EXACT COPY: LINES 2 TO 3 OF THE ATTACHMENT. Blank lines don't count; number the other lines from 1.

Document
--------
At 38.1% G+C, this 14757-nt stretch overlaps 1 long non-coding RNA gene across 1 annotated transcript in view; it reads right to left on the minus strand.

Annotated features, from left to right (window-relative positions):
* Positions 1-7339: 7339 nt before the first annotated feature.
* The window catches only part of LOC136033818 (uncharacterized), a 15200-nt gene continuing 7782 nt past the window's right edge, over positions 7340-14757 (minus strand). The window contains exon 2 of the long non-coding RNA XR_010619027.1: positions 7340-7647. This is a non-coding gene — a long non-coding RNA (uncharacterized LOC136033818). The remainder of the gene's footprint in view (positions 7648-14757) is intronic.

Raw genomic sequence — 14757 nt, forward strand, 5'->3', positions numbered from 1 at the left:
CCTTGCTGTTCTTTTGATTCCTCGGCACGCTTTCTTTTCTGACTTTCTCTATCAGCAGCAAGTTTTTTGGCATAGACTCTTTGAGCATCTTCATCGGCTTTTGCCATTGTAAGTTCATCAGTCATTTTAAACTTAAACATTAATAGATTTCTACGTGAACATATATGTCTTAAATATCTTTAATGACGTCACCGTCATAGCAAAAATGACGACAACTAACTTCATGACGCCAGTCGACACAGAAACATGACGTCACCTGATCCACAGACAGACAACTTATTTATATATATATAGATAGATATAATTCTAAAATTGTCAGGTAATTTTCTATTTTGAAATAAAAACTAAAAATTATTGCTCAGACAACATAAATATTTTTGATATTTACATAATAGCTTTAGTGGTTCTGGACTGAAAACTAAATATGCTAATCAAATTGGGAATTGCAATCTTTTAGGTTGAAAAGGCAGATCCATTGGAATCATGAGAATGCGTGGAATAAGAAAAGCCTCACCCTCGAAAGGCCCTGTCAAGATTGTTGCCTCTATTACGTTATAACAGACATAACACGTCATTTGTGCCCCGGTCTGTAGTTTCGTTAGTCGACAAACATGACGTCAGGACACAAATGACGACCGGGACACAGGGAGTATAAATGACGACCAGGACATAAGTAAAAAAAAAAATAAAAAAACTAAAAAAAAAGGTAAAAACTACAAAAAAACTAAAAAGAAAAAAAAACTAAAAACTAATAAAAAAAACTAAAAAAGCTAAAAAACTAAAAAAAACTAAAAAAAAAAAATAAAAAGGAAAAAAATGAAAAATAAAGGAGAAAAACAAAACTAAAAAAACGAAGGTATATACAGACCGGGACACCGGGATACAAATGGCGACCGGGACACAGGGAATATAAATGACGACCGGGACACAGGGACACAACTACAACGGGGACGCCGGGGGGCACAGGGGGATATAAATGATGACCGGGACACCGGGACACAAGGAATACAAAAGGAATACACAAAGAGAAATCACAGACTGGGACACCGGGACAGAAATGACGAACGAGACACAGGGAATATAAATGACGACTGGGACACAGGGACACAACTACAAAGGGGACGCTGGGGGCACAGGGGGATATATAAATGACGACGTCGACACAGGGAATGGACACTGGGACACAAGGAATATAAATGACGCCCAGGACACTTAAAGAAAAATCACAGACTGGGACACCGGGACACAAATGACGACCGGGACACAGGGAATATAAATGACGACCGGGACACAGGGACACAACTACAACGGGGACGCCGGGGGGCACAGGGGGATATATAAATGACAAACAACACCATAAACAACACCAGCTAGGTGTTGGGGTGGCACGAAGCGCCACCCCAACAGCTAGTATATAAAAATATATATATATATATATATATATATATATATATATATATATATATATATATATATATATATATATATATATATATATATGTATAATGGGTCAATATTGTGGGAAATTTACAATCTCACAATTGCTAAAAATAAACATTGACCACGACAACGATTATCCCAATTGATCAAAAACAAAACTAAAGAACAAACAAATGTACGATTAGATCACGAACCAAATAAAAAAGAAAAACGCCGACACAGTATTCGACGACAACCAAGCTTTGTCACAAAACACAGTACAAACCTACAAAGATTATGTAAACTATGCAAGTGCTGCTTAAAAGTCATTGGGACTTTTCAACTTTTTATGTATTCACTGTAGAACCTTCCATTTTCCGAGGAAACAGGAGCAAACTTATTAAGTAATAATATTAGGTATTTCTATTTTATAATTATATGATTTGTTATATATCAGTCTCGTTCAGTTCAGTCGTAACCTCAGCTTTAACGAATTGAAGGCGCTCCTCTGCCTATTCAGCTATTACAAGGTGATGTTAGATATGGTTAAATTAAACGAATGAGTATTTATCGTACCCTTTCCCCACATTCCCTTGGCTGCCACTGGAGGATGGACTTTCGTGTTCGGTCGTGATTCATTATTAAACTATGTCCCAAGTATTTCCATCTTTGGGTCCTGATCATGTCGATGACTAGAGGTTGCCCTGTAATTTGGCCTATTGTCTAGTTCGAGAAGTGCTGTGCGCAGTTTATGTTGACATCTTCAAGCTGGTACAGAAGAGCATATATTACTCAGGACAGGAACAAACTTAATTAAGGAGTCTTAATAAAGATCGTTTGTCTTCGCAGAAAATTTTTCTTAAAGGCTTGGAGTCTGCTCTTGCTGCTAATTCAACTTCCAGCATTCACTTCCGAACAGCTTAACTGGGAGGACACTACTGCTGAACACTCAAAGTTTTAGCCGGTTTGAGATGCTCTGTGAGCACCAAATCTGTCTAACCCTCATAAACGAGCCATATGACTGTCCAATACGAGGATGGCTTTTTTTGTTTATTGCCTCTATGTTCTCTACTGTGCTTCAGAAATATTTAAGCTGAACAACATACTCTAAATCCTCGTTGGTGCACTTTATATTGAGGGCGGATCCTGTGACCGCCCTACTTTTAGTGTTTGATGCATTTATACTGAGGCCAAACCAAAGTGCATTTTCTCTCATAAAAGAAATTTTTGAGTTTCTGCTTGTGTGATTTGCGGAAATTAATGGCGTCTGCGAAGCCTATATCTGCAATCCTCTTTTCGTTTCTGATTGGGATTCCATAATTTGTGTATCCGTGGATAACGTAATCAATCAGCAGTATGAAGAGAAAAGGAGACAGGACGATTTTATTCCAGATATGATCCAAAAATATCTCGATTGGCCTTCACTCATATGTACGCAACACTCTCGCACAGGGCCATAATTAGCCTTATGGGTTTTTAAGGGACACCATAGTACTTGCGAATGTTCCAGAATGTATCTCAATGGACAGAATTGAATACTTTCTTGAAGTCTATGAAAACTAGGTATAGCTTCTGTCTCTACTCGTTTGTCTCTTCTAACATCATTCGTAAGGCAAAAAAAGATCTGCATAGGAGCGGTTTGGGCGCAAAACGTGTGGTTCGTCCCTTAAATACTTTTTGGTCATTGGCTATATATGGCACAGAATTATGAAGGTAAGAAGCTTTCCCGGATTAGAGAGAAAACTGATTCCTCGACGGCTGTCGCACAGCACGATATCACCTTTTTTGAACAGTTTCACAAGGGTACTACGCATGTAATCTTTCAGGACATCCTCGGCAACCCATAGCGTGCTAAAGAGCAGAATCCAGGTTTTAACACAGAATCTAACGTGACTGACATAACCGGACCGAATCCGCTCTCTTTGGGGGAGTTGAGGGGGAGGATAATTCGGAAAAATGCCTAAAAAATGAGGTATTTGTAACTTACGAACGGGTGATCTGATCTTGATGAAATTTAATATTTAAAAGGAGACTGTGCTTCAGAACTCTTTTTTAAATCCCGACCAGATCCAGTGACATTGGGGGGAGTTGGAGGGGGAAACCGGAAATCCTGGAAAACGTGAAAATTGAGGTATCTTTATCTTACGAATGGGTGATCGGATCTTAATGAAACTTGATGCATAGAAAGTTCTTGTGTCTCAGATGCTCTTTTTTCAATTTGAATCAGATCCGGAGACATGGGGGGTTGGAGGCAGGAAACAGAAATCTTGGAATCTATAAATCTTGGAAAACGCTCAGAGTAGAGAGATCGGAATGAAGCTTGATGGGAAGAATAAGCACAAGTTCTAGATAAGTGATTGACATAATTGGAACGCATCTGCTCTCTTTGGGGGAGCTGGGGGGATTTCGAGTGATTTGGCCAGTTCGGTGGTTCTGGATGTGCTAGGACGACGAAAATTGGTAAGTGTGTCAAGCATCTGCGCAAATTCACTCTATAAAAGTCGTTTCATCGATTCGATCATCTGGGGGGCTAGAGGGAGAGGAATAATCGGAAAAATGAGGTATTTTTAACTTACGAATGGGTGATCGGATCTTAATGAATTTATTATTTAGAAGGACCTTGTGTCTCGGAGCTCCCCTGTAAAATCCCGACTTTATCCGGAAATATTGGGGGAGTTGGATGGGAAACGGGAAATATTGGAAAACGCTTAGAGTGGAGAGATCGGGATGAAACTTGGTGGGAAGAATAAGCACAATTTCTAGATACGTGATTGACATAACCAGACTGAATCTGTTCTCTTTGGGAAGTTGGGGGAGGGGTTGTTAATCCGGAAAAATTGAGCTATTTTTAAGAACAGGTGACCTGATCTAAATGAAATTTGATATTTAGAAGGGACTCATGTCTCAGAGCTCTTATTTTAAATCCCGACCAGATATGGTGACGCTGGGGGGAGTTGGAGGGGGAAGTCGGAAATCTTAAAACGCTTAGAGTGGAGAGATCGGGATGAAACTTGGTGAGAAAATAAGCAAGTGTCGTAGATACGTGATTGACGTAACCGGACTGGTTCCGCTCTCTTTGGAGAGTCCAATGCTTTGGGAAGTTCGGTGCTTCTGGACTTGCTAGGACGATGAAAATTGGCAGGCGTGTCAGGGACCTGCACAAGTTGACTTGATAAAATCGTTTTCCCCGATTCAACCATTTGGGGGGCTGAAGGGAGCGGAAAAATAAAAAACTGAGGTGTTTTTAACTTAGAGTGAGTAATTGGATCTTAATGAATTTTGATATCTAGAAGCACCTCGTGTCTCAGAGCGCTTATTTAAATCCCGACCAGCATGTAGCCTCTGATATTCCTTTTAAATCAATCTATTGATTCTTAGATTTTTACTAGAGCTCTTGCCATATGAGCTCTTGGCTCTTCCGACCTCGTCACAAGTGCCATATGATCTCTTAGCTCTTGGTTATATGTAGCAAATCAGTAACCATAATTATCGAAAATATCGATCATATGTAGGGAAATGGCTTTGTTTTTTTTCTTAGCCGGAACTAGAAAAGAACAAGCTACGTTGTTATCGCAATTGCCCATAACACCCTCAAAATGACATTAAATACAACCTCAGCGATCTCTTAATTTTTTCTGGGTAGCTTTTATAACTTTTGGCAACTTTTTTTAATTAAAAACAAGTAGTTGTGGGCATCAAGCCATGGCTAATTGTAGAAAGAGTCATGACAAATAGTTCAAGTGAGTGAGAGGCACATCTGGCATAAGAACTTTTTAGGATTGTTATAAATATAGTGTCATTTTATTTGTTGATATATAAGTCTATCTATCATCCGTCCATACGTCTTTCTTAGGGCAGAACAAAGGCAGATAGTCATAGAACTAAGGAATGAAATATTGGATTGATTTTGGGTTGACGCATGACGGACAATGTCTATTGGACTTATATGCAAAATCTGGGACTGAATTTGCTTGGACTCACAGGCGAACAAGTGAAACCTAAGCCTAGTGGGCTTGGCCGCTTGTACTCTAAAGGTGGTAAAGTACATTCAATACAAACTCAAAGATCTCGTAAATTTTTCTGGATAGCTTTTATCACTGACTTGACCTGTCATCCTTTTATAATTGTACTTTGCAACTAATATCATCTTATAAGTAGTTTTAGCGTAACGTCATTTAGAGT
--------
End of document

Annotated features, from left to right (window-relative positions):
* Positions 1-7339: 7339 nt before the first annotated feature.